c        300
d        400
<<U1>    <int64>

1.2. Setting an Auto-Incremented Integer Index

A common use of index assignment based on position is “resetting” the index: replacing an existing index with an auto-incremented integer index (AIII). AIIIs are given to Series and Frame created without explicit index arguments; they are also useful when combining data that does not have a “natural” index along an axis.

While Pandas offers a discrete method for this operation, reset_index(), that function is made complex due to the drop and inplace parameters. For example, reset_index() will produce, from a pd.Series, a new pd.Series or a pd.Frame depending on if drop is True or False, and exposes a conflicting parameter configuration if drop is False and inplace is True, raising “TypeError: Cannot reset_index inplace on a Series to create a DataFrame.”

A goal in StaticFrame’s API design is to avoid, as much as possible, interfaces that permit conflicting, non-orthogonal arguments.

In addition to relabeling, another case where an AIII is frequently needed is in concatenating numerous Series or Frame. For example, when concatenating a Frame, one axis might be aligned while the other, extended axis requires an AIII. Deviating in naming from of the reset_index() method, Pandas supports this with a Boolean ignore_index parameter provided to the pd.concat() function.

Another goal of StaticFrame’s API design is to support common interfaces wherever possible. Reusing, across diverse interfaces, the same mechanism for creating AIIIs is thus desirable.

1.3. The IndexAutoFactory Type

Rather than specialized functions or arguments, AIIIs in StaticFrame can be created on Series or Frame by passing a special value, an IndexAutoFactory object, to index initializer arguments. This is presently supported for Series.relabel(), Frame.relabel(), Series.from_concat(), and Frame.from_concat(). Series and Frame initializers similarly can take an IndexAutoFactory.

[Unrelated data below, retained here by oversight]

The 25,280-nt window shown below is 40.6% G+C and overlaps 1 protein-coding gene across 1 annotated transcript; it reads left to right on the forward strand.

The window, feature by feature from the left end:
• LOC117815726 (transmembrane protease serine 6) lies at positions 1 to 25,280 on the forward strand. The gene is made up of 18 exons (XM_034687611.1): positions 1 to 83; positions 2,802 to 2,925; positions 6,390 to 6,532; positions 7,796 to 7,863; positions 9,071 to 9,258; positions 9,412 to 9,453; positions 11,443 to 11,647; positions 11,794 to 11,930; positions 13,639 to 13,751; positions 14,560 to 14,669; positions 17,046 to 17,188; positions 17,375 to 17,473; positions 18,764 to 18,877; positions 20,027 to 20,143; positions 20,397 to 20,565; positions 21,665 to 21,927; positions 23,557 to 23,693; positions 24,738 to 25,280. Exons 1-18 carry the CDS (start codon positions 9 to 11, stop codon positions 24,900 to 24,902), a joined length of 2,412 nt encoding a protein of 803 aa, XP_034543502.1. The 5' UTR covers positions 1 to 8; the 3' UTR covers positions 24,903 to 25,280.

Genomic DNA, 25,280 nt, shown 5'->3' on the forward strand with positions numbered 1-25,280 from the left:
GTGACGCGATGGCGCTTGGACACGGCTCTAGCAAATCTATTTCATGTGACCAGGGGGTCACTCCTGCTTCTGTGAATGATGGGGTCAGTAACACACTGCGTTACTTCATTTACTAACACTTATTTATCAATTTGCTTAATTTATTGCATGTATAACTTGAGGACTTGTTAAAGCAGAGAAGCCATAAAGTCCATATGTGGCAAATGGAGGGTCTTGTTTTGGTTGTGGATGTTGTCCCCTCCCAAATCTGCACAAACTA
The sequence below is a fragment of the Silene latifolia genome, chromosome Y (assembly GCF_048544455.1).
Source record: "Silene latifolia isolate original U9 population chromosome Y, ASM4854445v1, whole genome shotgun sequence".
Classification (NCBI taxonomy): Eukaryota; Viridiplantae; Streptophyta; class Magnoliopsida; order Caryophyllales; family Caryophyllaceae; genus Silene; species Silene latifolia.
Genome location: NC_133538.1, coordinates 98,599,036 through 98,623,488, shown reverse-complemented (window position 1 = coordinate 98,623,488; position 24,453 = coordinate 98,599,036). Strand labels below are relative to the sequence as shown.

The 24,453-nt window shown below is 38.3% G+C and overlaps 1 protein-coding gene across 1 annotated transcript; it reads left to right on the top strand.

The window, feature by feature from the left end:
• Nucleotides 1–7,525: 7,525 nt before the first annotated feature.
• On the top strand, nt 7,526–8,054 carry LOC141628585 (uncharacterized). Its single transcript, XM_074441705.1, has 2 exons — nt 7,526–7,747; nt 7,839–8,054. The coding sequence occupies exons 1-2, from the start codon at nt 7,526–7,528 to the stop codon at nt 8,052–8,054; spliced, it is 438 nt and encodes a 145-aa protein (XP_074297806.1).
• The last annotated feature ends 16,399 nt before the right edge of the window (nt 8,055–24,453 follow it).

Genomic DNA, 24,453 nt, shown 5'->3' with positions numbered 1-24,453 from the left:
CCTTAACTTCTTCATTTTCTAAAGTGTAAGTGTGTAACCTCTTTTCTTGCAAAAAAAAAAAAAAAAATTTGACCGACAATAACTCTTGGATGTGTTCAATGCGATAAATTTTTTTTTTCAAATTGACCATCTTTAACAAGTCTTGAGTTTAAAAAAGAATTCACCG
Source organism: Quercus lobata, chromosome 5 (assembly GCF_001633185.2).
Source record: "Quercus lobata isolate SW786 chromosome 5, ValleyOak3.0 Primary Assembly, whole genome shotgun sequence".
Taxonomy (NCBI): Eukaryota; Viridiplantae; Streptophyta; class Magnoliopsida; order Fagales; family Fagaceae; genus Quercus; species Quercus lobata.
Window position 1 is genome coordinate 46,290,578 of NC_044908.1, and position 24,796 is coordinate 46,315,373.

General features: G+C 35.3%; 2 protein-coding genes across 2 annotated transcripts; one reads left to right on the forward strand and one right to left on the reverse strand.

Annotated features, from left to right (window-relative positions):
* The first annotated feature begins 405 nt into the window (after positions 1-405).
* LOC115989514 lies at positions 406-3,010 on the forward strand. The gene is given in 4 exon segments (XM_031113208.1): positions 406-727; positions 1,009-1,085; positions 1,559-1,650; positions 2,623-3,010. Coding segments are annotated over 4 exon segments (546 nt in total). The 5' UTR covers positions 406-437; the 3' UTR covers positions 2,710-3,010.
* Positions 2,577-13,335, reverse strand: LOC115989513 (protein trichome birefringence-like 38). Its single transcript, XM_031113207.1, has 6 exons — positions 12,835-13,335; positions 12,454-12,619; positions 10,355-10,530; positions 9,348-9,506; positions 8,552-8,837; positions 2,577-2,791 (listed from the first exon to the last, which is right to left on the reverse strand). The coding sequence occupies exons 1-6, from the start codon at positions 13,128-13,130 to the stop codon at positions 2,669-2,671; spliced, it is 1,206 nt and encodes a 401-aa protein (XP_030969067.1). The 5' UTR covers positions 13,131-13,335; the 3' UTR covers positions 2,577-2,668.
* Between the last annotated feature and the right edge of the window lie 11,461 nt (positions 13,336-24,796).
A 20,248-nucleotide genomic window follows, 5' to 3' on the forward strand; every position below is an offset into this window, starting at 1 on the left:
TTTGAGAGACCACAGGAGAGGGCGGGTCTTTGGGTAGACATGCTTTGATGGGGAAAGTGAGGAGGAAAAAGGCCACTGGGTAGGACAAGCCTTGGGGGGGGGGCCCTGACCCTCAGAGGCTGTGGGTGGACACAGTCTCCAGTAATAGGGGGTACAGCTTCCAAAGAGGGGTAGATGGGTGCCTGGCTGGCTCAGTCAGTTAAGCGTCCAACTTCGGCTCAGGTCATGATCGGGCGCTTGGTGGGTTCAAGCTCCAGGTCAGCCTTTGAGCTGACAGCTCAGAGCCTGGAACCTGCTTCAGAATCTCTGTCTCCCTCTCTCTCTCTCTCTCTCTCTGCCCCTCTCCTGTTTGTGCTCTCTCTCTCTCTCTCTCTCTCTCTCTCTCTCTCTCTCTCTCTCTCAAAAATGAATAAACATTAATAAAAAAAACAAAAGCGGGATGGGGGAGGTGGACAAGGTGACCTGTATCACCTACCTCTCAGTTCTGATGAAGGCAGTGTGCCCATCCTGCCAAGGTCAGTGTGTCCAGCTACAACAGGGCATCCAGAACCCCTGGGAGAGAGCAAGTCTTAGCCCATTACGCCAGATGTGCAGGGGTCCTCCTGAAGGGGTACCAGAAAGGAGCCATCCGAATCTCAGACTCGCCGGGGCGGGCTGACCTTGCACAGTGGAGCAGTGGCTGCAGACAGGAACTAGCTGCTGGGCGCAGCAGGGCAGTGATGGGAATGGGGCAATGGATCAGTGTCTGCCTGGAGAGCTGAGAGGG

By using a special type that can be supplied to existing index or columns arguments, StaticFrame avoids non-orthogonal arguments and offers a consistent interface for producing AIIIs.

1.4. Resetting an Index when Relabeling

By accepting an IndexAutoFactory argument, a relabel() method can be used to cover the functionality of the Pandas reset_index() method.

For example, the IndexAutoFactory class can be given as the index argument to Series.relabel() to produce a new Series with an AIII. As mentioned above, as underlying NumPy arrays are immutable in StaticFrame, this is a no-copy operation.

>>> s1.relabel(sf.IndexAutoFactory)
<Series>
<Index>
0        100
1        200
2        300
3        400
<int64>  <int64>

The benefit of having a specific type, rather than using None, to signify application of an AIII is made more clear in the context of Frame.relabel(), where both a columns and index argument can be set independently. The example bellow demonstrates creating a Frame, setting an AIII on both axis, and setting an AIII on columns while doing relabeling on the index.

>>> f1 = sf.Frame.from_dict(dict(a=(1,2), b=(True, False)), index=tuple('xy'))